The Omega-6 to Omega-3 ratio
The omega-6 to omega-3 ratio is an established marker of long-term health status and low levels of omega-3 compared with omega-6 in our cells is now linked with chronic illness including CVD, depression, dementia, neurodevelopmental disorders and inflammatory conditions such as arthritis and asthma.
Getting the right balance of omega-6 to omega-3 fats depends on the food you eat, as the body is not able to make these important fats itself. In addition, the fats that work the hardest and have the most functions in the body are also the ones that require the most ‘manufacturing’ energy in the body, so if we are only eating very small amounts of omega-3s the chances of deficiency are very high.
Pre-agriculture, around twelve thousand years ago, our ancestors obtained very balanced omega-6 and omega-3 from their unadulterated diet, consuming between one and two grams of omega-6 for every gram of omega-3. The types of omega fats eaten also varied widely: the broad range of animal and marine products, plants, nuts and seeds that they would have eaten throughout the seasons were rich in a broader spectrum of omega-6 and omega-3 fatty acids. Today, the average person living in the UK or USA consumes a ratio in excess of 20:1 omega-6 to omega-3 – very highly imbalanced and associated with long-term health risk.
Since the right balance of omega-6 to omega-3 determines the correct structure and functioning of the heart and blood vessels, the immune system and inflammatory process, brain and central nervous system, infant brain development, mood regulation, joints & bones and skin health, this modern and manmade imbalance has profound consequences for our health.
The dramatic changes in our omega-3 and omega-6 intake have occurred as a result of the huge shift in the types of food we eat. Since humans have cultivated grains such as wheat, rice and barley, these foods have not only dominated our own diet as a source of reliable energy, but are also fed to the animals we eat. Grains are naturally very high in omega-6 fats and are consumed at the expense of omega-3 rich green plants, fish, seafood and grass fed/pastured animal meats. In addition to the increase in grain consumption, humans now eat huge amounts of manmade omega-6 rich plant fats, such as sunflower oil.
The problem with high Omega-6 intake
What, exactly, is the problem with this dominance of Omega-6? Omega-6 and Omega-3 fats use the same proteins and biochemical processes to be converted into useful by-products in the body. If one of these omega families dominates, it will grab all of the resources (enzymes and micronutrients) and capacity for conversion, thereby affecting the types of by-product being created. One of the major consequences of higher omega-6 levels is the dysregulation of the inflammatory response. Since the omega-6 and omega-3 fats are the precursors to the hormone-like substances (collectively called eicosanoids) that control when the body switches on and off the inflammatory response, the balance of these fats determines the body’s ability to control inflammation. In addition to inflammatory control, the type and amount of omega-6 and omega-3 fats present in cell membranes determines the structure of the cell and its ability to communicate, replicate and make up the structure of our organs, blood vessels and central nervous system.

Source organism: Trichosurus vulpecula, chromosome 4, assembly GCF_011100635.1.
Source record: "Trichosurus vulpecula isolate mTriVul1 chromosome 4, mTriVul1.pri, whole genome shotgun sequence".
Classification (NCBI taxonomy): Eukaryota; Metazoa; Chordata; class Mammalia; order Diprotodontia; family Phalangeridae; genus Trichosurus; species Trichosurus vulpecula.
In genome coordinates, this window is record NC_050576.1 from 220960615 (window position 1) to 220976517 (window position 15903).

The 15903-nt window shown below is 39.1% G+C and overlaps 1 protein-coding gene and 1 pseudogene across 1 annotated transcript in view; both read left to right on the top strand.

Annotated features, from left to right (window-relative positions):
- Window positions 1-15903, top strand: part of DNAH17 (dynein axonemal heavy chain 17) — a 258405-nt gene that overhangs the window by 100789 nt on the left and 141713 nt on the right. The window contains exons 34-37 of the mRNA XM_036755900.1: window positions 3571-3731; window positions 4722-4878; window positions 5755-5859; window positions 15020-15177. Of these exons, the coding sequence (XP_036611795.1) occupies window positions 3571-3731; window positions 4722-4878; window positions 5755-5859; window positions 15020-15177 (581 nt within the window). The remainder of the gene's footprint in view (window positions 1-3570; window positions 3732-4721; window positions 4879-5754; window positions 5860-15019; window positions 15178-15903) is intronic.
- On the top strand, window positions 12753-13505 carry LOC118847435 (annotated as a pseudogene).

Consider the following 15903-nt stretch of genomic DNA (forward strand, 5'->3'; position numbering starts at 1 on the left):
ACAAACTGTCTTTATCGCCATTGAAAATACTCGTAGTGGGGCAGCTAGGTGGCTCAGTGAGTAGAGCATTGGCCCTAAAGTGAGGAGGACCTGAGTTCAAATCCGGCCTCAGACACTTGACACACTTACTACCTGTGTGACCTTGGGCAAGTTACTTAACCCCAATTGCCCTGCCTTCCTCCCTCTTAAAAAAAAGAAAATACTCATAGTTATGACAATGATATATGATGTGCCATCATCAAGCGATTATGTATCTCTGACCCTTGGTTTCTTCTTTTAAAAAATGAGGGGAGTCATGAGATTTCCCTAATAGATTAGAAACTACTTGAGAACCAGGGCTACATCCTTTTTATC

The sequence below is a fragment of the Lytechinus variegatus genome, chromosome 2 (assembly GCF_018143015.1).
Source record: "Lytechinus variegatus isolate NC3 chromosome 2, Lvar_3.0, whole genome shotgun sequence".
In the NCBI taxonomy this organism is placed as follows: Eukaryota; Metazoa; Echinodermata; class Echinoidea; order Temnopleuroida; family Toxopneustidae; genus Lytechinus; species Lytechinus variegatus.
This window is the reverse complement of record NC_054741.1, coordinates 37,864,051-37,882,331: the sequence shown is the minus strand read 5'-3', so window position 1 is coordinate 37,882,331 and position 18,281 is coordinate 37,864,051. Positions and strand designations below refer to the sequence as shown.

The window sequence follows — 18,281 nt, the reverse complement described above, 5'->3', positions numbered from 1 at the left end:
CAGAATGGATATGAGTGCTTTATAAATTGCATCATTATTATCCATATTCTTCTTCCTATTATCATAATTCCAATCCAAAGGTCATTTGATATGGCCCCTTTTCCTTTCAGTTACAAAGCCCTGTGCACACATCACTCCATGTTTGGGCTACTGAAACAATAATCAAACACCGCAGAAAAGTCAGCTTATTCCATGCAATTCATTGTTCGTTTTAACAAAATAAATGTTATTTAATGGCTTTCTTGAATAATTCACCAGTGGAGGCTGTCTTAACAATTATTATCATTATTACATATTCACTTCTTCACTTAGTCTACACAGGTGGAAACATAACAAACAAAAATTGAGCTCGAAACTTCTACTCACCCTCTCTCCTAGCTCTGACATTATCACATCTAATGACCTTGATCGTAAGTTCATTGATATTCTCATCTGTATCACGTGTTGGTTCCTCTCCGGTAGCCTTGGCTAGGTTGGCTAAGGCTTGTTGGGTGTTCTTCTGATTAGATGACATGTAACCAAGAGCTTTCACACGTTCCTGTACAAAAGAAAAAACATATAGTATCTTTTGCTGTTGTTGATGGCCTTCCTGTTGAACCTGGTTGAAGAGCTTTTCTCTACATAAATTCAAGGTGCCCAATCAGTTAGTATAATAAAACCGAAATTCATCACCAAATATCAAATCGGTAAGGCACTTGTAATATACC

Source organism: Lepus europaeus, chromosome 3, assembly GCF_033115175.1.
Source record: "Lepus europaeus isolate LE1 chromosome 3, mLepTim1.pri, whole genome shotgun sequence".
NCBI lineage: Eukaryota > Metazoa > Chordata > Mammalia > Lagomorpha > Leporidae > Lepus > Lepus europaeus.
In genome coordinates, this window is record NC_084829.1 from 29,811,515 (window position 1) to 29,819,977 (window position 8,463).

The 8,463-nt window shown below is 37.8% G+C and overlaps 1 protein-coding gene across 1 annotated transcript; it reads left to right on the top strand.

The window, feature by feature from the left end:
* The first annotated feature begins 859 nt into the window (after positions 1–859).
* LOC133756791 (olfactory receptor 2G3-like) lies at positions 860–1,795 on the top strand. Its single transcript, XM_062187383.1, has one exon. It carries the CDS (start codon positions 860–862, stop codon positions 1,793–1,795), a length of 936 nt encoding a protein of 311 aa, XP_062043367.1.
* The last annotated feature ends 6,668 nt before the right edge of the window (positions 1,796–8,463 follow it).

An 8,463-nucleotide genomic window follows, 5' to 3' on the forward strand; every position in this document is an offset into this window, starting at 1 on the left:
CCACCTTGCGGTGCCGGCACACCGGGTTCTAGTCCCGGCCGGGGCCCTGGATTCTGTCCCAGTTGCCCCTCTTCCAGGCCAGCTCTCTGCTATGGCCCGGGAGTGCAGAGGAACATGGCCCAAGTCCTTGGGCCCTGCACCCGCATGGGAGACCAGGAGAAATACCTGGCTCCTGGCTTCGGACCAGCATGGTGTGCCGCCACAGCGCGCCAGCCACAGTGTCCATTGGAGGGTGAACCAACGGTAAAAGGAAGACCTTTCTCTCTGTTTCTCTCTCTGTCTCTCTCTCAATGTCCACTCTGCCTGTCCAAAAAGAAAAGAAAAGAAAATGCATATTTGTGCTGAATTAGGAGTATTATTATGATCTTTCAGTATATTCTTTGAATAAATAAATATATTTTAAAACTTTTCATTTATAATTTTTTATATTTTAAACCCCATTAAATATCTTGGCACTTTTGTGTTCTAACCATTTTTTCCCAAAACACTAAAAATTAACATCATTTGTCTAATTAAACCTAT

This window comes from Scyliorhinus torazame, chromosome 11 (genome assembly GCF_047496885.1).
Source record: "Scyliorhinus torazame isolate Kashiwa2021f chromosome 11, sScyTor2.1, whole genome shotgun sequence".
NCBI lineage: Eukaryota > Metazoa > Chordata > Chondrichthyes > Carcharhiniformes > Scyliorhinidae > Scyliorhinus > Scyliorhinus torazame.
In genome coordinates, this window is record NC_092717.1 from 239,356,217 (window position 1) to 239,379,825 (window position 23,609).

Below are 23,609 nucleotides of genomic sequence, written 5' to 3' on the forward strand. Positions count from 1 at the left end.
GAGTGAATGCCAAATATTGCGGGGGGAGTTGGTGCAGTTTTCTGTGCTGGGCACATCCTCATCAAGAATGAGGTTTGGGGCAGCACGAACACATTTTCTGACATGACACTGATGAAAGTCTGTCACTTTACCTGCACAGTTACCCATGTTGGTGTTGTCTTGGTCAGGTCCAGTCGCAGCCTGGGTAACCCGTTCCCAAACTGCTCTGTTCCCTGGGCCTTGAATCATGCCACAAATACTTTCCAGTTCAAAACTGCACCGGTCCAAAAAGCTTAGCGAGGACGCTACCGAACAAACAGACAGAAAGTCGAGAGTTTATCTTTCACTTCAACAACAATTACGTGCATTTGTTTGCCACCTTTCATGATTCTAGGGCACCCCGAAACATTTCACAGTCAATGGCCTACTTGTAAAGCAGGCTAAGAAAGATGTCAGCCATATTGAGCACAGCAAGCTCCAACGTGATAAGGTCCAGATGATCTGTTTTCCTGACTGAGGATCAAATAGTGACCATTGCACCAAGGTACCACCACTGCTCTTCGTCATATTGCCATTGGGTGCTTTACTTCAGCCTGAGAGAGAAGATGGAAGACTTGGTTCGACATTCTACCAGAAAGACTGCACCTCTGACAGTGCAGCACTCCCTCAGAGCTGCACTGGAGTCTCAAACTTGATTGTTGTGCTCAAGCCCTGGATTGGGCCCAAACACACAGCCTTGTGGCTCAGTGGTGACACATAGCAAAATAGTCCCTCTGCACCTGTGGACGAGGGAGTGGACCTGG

The omega-6 fats ultimately convert to arachidonic acid (AA) via numerous intermediates. Arachidonic acid is the key pro-inflammatory eicosanoid precursor, and high levels of total omega-6 in the diet will hog the biochemical conversion process used by omega-6 and omega-3 fats, thus promoting levels of AA and subsequent inflammatory products. When we have enough omega-3 in the diet, the biochemical process favors the conversion of short-chain, plant-derived omega-3 fats to the longer-chain EPA and DHA fats, and so the omega-6 conversion chain is halted before it is able to reach AA.
Despite a collective bad reputation, those omega-6 fats higher up in the conversion chain are actually very useful and work with the omega-3 fats to reduce inflammation and promote cellular health and function. Gamma linolenic acid (GLA) is a ‘good’ omega-6 that is converted to dihomo-GLA, before being converted to AA. It is at this point that the pathway splits and DGLA can either be converted to AA or into eicosanoids of its own, which are primarily anti-inflammatory. A more even intake of omega-6s in comparison with omega-3s prevents the conversion of DGLA to AA and thus helps to keep both omega families and their healthful functions balanced, preventing the overproduction of inflammatory AA.
Identify your ratio with our Opti-O-3 fatty acid test
Knowing your omega-6 to omega-3 ratio can be very helpful in understanding your general health status and potential risk of health complications later in life. Whilst you may not be suffering with any specific conditions, issues such as dry skin, poor focus and attention, high stress or anxiety and even frequent colds or poor wound healing can be related to an omega-6 and omega-3 imbalance and all signal an increased risk of developing more serious illnesses.